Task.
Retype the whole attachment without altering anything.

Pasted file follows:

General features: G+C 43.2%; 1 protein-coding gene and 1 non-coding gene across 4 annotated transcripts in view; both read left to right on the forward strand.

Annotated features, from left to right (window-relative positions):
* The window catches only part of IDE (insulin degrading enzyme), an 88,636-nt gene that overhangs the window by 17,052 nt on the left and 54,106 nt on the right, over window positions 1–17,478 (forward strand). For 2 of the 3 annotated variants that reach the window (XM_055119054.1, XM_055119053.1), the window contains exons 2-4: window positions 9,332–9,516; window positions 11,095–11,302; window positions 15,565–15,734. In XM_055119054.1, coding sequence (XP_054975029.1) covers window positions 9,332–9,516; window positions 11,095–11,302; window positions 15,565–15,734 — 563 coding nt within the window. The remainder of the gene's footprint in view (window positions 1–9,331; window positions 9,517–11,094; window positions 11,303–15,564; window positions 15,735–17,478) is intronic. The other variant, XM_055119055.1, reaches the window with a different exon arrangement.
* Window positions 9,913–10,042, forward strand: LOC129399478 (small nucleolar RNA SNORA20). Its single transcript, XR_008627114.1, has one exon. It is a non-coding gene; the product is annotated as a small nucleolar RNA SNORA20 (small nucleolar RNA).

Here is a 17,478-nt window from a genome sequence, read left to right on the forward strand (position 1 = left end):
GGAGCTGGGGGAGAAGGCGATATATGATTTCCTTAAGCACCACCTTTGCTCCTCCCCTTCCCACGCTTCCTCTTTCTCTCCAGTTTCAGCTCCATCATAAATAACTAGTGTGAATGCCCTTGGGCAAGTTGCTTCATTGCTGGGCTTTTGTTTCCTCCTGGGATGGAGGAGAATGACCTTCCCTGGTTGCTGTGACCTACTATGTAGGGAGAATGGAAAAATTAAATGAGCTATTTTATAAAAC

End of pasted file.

General features: G+C 43.2%; 1 protein-coding gene and 1 non-coding gene across 4 annotated transcripts in view; both read left to right on the forward strand.

Annotated features, from left to right (window-relative positions):
* The window catches only part of IDE (insulin degrading enzyme), an 88,636-nt gene that overhangs the window by 17,052 nt on the left and 54,106 nt on the right, over window positions 1–17,478 (forward strand). For 2 of the 3 annotated variants that reach the window (XM_055119054.1, XM_055119053.1), the window contains exons 2-4: window positions 9,332–9,516; window positions 11,095–11,302; window positions 15,565–15,734. In XM_055119054.1, coding sequence (XP_054975029.1) covers window positions 9,332–9,516; window positions 11,095–11,302; window positions 15,565–15,734 — 563 coding nt within the window. The remainder of the gene's footprint in view (window positions 1–9,331; window positions 9,517–11,094; window positions 11,303–15,564; window positions 15,735–17,478) is intronic. The other variant, XM_055119055.1, reaches the window with a different exon arrangement.
* Window positions 9,913–10,042, forward strand: LOC129399478 (small nucleolar RNA SNORA20). Its single transcript, XR_008627114.1, has one exon. It is a non-coding gene; the product is annotated as a small nucleolar RNA SNORA20 (small nucleolar RNA).

Here is a 17,478-nt window from a genome sequence, read left to right on the forward strand (position 1 = left end):
GGAGCTGGGGGAGAAGGCGATATATGATTTCCTTAAGCACCACCTTTGCTCCTCCCCTTCCCACGCTTCCTCTTTCTCTCCAGTTTCAGCTCCATCATAAATAACTAGTGTGAATGCCCTTGGGCAAGTTGCTTCATTGCTGGGCTTTTGTTTCCTCCTGGGATGGAGGAGAATGACCTTCCCTGGTTGCTGTGACCTACTATGTAGGGAGAATGGAAAAATTAAATGAGCTATTTTATAAAAC